Last month, on March 24, it was “World Tuberculosis Day” and it likely came and went without notice. Though tuberculosis is something that often doesn’t make headlines much, it is #1 infectious disease killer of humans. It killed 1.3 million people in 2017—more than flu, HIV, malaria, and measles. It has infected about one-quarter of the world’s population. Though the US tuberculosis burden has fallen to record lows (9105 cases in 2017), it nonetheless remains an important public health threat.
A disease that leaves such a mark on humanity is bound to leave its mark on culture as well. Probably one of the most famous cultural monuments to tuberculosis is the Puccini opera La Boheme, which I finally was able to see earlier this month. To modern audiences, La Boheme is probably more noted for being the inspiration behind Jonathan Larsen’s Rent rather than in its own right.
I am not an opera aficionado by any standard and don’t really know how to evaluate operas, but I am an infectious disease nerd and that’s why I wanted to see La Boheme. La Boheme, just like Rent, is centered around a group of artistic, financially challenged friends one of whom has an advanced case of tuberculosis (Mimi). The plot revolves around the friends daily trials with romance, career, and (not surprisingly) rent.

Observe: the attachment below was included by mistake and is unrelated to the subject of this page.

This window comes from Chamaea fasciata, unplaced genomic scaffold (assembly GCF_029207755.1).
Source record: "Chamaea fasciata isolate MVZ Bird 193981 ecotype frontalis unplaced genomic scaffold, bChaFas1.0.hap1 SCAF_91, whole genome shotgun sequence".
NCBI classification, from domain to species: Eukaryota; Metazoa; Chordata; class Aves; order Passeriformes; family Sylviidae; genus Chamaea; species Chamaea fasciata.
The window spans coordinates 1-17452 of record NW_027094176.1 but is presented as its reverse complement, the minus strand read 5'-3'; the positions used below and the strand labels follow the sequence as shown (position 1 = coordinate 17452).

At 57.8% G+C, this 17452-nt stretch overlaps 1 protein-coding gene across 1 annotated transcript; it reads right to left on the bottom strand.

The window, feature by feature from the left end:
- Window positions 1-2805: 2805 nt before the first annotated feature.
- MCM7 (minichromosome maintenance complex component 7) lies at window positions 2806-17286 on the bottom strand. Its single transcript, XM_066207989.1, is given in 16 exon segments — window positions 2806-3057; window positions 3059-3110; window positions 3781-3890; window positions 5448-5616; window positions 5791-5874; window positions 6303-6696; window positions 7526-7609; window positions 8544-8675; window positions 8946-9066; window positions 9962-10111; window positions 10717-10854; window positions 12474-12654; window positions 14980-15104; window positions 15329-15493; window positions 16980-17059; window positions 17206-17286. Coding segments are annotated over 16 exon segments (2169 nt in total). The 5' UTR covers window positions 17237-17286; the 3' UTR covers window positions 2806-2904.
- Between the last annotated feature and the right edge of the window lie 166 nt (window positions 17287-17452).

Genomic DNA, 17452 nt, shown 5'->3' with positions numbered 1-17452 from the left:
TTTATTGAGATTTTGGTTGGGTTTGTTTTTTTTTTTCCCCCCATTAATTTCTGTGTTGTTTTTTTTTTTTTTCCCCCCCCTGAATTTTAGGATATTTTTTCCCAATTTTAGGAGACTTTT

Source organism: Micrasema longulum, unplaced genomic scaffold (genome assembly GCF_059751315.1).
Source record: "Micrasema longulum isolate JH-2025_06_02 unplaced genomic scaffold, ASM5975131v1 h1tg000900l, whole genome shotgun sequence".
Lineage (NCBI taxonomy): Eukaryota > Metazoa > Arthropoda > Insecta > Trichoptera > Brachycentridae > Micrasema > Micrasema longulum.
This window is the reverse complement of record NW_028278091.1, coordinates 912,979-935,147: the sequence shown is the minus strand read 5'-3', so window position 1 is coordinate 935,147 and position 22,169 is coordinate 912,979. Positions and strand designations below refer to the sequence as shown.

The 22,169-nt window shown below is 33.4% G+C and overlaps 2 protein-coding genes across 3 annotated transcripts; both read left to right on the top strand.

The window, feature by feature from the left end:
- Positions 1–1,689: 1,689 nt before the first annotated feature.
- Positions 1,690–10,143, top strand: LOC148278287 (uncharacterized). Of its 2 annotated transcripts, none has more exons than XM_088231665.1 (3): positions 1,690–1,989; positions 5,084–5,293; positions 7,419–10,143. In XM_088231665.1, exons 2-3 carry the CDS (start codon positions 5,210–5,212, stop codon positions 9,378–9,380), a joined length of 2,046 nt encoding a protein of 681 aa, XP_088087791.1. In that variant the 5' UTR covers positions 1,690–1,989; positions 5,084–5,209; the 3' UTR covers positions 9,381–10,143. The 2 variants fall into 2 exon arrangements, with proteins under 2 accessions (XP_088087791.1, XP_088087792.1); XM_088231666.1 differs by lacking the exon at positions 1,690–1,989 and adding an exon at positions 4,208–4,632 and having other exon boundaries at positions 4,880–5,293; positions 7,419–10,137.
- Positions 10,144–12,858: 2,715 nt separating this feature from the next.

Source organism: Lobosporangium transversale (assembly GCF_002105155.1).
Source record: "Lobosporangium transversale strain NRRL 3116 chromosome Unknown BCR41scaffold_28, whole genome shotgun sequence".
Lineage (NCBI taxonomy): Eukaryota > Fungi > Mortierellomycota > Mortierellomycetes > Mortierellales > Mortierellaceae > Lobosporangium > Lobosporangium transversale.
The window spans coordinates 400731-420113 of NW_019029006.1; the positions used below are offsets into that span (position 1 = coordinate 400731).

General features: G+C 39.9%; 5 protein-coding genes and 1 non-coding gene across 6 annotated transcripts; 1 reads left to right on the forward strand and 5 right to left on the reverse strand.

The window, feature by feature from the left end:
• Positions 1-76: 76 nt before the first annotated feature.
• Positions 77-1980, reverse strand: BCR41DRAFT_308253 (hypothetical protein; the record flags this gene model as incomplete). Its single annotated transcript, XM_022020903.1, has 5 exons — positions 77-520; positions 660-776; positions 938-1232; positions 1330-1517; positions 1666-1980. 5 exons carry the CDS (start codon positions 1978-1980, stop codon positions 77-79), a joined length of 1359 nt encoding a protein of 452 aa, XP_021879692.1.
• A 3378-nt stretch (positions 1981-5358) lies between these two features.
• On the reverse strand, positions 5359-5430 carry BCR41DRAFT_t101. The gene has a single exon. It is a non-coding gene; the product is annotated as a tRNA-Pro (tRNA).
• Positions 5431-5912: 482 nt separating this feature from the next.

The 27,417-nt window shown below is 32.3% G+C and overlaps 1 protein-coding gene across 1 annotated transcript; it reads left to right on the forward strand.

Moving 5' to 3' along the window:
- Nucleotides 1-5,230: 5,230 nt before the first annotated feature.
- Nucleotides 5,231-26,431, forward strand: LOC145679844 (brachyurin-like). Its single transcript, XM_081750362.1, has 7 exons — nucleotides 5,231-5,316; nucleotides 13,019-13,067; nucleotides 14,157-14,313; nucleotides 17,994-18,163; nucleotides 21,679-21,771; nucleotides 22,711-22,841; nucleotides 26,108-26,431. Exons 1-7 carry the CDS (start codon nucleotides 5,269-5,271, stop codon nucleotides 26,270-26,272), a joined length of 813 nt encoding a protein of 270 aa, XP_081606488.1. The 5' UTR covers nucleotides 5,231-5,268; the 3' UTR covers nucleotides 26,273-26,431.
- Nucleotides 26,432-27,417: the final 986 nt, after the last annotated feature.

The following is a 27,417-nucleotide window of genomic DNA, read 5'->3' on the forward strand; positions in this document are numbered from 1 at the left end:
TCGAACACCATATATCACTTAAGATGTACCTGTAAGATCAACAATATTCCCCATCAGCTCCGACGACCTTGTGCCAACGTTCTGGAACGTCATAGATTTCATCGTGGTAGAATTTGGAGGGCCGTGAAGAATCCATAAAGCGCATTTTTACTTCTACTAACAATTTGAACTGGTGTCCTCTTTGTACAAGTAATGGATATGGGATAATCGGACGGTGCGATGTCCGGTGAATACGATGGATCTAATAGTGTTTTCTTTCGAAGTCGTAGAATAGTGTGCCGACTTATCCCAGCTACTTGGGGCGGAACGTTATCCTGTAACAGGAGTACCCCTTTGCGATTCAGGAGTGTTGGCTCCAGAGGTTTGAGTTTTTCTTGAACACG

La Boheme was written in 1896 nearly half a century before streptomycin — the first anti-tuberculosis antibiotic was discovered — and about three decades before the BCG vaccine was developed. At that time, tuberculosis was incurable so it is not surprising how La Boheme ends. Interestingly, during that era, TB was thought by many to be an inspiration to the artist as well as a manifestation of beauty (this was part of the “illness as metaphor” work of Susan Sontag). Today, I don’t think that impression persists as tuberculosis patients are often stigmatized for various reasons and no one is claiming tuberculosis is “romantic.”
Seeing infectious diseases portrayed in great works of art importantly concretizes how impactful they can be and for that reason, I thought La Boheme is an important part of understanding the cascading effects of infectious diseases that spread much farther and deeper than many other medical conditions.